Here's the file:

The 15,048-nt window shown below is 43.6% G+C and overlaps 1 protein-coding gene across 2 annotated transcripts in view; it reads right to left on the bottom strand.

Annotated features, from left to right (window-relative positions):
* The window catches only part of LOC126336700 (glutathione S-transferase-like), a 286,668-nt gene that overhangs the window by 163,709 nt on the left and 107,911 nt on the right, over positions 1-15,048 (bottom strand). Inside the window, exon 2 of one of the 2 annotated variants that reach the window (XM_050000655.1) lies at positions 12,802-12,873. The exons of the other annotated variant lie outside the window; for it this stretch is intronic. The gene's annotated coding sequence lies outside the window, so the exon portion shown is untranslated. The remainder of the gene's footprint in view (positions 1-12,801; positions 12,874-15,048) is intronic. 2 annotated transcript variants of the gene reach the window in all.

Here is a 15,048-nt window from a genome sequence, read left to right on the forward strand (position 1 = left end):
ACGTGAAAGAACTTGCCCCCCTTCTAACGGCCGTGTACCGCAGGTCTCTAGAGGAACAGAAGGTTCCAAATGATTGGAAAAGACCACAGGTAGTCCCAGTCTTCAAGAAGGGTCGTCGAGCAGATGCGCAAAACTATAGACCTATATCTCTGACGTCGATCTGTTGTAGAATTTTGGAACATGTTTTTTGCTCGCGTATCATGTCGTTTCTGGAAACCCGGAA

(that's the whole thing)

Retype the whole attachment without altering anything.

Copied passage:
The 15,048-nt window shown below is 43.6% G+C and overlaps 1 protein-coding gene across 2 annotated transcripts in view; it reads right to left on the bottom strand.

Annotated features, from left to right (window-relative positions):
* The window catches only part of LOC126336700 (glutathione S-transferase-like), a 286,668-nt gene that overhangs the window by 163,709 nt on the left and 107,911 nt on the right, over positions 1-15,048 (bottom strand). Inside the window, exon 2 of one of the 2 annotated variants that reach the window (XM_050000655.1) lies at positions 12,802-12,873. The exons of the other annotated variant lie outside the window; for it this stretch is intronic. The gene's annotated coding sequence lies outside the window, so the exon portion shown is untranslated. The remainder of the gene's footprint in view (positions 1-12,801; positions 12,874-15,048) is intronic. 2 annotated transcript variants of the gene reach the window in all.

Here is a 15,048-nt window from a genome sequence, read left to right on the forward strand (position 1 = left end):
ACGTGAAAGAACTTGCCCCCCTTCTAACGGCCGTGTACCGCAGGTCTCTAGAGGAACAGAAGGTTCCAAATGATTGGAAAAGACCACAGGTAGTCCCAGTCTTCAAGAAGGGTCGTCGAGCAGATGCGCAAAACTATAGACCTATATCTCTGACGTCGATCTGTTGTAGAATTTTGGAACATGTTTTTTGCTCGCGTATCATGTCGTTTCTGGAAACCCGGAA